The magnified vision offered by the endoscope allows for the better visualization of key anatomic structures, namely the recurrent laryngeal nerve (RLN) and the parathyroid glands (4, 5) (Figure 1). It also allows for the visualization of the external branch of the superior laryngeal nerve (EBSLN) in most cases (Figure 2). Unlike the RLN, the EBSLN is not routinely identified in conventional thyroidectomy (CT). “I know where it should be, and I avoid it, but I have never seen it” is a statement commonly quoted by surgeons. However, as a basic surgical principle the best way to avoid injuring a structure is to identify it and preserve it. Berti et al. (6) reported a 65% identification rate of the EBSLN with MIVAT; they also reported identifying the anastomotic communication between the EBSLN and distal RLN. The magnified view of anatomic structures minimize the time and extent of dissection required for their identification whichdecrease the risk of contusion and ischemic injuries, theoretically. Nevertheless, it does not seem to convey any significant added benefit of safety (7) apart from a lower risk of early postoperative voice and swallowing symptoms (8).

Figure 1. Endoscopic View of the Left Recurrent Laryngeal Nerve; the Nerve is Seen Crossing the Inferior Thyroid Artery Posteriorly
Figure 2. Dividing the Superior Thyroid Pedicle Using Ultrasonic Shears, A, the Inactive Blade (White) Is Directed Towards the Larynx to Minimize the Risk of Injuring the External Branch of the Superior Laryngeal Nerve (EBSLN); B, the ESBLN is Seen Crossing the Superior Thyroid Vessels 1 cm Above the Upper Pole of the Thyroid Lobe; a Structure Seldom Identified in Conventional Thyroidectomy

1.3. The Conventional Part

MIVAT’s direct access and conventional part are responsible for its comparability to CT in terms of radicality and safety. They also facilitate its learning curve.

1.3.1. Radicality and Safety

Surgical incompleteness is a potential limitation of remote-access procedures regardless of the level of experience of the operator. In non-robotic endoscopic procedures, the design of endoscopic instruments in the setting of difficult-to-reach anatomic areas is a potential barrier to a complete resection (9, 10). Even after the introduction of the robot with the precise and multi-articulated wrist-like movements, it offers, complete removal of thyroid tissue is still compromised by the potential harm that the use of energy devices may inflict on the RLN and/or the parathyroids (11). MIVAT’s design on the other hand allows it to be as radical as CT when its selection criteria are met without compromising its safety. In terms of safety, multicenter studies in Europe and North America demonstrated MIVAT’s comparability to CT (12, 13). Furthermore, MIVAT does not have the potential for unprecedented complications introduced by other minimal access thyroid surgeries. Trans-axillary procedures for instance are associated with the risk of stretch injury to the brachial plexus, injury to the great vessels at the thoracic outlet, and aerodigestive injuries (14). The incision in the tail of the breast might have the impact on the efficacy of future mammograms or on the accuracy of sentinel node mapping is another worrisome aspect of the axillary access (15). Surgical track seeding of cancer cells following remote-access procedures is another potential complication that has no MIVAT analogue (16).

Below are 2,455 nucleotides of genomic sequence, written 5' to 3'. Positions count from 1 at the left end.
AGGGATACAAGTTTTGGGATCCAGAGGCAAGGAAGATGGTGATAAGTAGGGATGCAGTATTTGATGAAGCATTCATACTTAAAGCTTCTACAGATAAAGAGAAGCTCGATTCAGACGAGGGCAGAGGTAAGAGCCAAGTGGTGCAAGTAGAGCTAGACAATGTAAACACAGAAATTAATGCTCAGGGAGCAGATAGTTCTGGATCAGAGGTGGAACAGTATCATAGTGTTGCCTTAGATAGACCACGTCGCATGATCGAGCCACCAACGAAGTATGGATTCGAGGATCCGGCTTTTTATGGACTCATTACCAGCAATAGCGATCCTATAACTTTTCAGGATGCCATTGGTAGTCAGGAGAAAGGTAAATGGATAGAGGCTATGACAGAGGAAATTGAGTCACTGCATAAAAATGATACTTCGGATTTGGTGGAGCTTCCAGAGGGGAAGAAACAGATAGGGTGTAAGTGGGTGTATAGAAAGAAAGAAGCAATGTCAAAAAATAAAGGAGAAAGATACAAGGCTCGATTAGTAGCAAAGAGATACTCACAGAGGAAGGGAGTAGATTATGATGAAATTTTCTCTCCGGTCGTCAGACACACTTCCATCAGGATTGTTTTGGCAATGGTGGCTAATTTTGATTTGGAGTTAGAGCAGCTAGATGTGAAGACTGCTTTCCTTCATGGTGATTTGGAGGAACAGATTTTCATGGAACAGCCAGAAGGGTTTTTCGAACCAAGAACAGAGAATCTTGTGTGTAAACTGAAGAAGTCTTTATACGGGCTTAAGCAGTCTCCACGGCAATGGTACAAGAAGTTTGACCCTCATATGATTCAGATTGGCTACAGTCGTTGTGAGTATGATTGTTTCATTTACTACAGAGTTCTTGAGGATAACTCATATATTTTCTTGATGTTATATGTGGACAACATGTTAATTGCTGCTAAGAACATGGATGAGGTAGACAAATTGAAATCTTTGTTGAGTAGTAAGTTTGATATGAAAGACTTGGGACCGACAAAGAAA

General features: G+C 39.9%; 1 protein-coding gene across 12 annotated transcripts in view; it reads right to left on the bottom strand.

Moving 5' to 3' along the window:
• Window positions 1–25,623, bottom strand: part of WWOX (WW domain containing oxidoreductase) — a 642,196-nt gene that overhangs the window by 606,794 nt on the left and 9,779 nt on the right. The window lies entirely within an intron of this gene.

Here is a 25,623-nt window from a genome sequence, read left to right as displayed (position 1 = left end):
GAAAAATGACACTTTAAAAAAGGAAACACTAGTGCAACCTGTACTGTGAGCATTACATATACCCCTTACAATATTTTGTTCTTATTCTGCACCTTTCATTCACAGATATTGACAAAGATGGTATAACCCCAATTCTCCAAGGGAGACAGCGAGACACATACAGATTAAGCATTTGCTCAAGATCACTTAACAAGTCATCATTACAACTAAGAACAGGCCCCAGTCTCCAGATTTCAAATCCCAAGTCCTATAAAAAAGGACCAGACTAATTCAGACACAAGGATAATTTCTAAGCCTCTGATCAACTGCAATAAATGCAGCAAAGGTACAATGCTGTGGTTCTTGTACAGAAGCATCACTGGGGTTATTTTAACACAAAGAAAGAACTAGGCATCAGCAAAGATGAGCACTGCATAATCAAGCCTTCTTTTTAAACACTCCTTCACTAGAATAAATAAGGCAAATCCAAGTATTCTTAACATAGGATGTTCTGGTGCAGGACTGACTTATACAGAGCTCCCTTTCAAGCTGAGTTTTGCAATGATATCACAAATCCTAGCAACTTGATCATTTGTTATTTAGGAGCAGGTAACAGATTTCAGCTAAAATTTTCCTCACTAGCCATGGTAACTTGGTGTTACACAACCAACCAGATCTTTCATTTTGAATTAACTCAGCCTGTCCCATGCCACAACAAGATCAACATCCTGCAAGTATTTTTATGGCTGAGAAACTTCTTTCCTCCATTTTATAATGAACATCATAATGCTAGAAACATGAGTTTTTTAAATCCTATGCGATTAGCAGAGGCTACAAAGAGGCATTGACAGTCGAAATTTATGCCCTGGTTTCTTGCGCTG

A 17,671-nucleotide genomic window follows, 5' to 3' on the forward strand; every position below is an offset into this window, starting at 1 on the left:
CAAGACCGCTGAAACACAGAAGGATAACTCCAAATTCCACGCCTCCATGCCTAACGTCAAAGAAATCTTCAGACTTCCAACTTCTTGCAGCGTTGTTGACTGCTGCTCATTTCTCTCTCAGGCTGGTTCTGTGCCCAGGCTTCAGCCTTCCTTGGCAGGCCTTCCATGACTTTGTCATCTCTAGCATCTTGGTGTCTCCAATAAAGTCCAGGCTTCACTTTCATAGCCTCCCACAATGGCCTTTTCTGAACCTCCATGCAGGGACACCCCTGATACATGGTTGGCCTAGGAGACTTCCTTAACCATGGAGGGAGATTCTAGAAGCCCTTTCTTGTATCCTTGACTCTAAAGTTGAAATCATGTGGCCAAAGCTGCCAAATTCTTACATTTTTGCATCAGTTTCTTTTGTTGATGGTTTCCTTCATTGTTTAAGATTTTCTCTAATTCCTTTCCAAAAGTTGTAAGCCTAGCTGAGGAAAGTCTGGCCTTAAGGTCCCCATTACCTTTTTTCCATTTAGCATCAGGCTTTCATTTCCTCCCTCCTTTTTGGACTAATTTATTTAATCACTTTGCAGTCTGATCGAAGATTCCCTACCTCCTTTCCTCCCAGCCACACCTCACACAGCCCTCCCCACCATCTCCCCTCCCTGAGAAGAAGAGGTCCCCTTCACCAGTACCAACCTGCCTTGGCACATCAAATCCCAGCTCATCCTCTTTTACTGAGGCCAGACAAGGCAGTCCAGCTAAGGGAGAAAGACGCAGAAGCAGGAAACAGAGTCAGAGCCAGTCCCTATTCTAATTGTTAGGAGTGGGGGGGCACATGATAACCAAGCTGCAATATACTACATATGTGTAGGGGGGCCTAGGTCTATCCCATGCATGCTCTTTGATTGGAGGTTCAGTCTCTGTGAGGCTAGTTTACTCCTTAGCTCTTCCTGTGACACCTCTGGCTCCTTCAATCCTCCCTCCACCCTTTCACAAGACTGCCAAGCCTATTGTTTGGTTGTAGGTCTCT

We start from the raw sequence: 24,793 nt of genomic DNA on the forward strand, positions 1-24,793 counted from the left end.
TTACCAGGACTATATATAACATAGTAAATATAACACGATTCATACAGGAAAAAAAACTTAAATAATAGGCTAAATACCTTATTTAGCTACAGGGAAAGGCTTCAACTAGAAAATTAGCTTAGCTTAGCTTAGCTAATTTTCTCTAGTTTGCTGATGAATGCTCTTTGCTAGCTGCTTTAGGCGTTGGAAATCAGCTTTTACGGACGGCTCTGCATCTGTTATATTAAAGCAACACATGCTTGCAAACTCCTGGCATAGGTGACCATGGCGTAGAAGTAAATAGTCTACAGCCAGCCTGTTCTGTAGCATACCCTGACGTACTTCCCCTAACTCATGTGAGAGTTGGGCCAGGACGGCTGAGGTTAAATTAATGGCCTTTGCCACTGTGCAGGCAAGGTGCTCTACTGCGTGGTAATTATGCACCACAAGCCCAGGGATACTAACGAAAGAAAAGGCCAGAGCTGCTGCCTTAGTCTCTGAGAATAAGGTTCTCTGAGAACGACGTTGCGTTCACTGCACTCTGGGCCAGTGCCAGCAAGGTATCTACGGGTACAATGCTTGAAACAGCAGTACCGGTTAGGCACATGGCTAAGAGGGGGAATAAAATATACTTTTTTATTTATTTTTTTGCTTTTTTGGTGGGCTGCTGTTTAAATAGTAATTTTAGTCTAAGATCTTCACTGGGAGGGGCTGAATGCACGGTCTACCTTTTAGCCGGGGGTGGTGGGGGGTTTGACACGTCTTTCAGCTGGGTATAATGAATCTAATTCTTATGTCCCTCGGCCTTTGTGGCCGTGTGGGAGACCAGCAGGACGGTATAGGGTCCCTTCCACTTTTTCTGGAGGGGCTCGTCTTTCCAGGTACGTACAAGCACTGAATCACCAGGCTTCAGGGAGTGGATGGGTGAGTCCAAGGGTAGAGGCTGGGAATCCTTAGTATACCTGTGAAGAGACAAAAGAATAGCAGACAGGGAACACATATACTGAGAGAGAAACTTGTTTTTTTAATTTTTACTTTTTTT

1.3.2. Learning Curve, Operative Time and Cost

MIVAT’s direct access and conventional part, allow for attaining an adequate level of proficiency and safety performing the procedure after only 30 operations (17, 18). This is comparable to the learning curve of robotic thyroidectomy (35 - 40 operations); a procedure that benefits from a technology that offers surgeons improved ergonomics and dexterity, and is faster than that of non-robotic endoscopic thyroidectomy (55 - 60 operations) (19). MIVAT’s learning curve could be further facilitated by a series of modifications made to the original procedure (20). This alteration allows it to be adopted by low-volume surgeons, unlike other minimal access thyroid procedures that are only embraced by high-volume centers. An adequate learning curve and the use of re-usable instruments allow MIVAT to be performed at a cost comparable to that of CT (21, 22) and with no significant added operative time (23-25). Although it has been reported that MIVAT requires a significantly longer time to perform in comparison to CT (7), the authors’ vast experience with the procedure has demonstrated its comparability to CT in operative time. This is mainly attributed to three factors: an adequate learning curve in a high volume center that allows its sustainability, adhering to selection criteria, and the use of advanced energy devices. A dramatic reduction in operative time (more than 50%) following the introduction of energy devices has been demonstrated (26).

2. MIVAT’s Advantages

The two advantages of MIVAT over CT that bring about improved patient satisfaction are its improved pain and cosmetic outcomes (27). A recent meta-analysis demonstrated that MIVAT patients experienced less pain during the entire postoperative period (7). Although reduced postoperative pain could not be considered as an additional advantage of MIVAT over CT (28), this advantage has been demonstrated objectively (29). Improved pain outcome was also demonstrated when MIVAT was compared to non-endoscopic mini-incision thyroidectomy (30, 31). This reinforces the concept that surgical invasiveness is not only limited to the length of the incision but extends to every aspect of the procedure (32). The short incision in MIVAT is only a minor contributor to its minimal invasiveness which is mainly attributed to the targeted dissection offered by its direct access and endoscopic part. Unlike remote-access procedures, extensive and unnecessary dissections that label these procedures as “maximally invasive” (33) are avoided in MIVAT. This is probably the reason behind the surprising result obtained when MIVAT was compared to robot-assisted trans-axillary thyroidectomy. In an ironic twist, what was originally developed to be “a thyroid surgery free of a neck scar” was not superior to MIVAT in terms of patient’s satisfaction (34). Furthermore, there is no unnatural neck extension, no subplatysmal flap elevation, and no strap muscle transection in MIVAT. Further testimony to MIVAT’s true minimally invasive nature was provided by a recent meta-analysis that demonstrated a lower immune response to surgical trauma generated by MIVAT than by CT (35).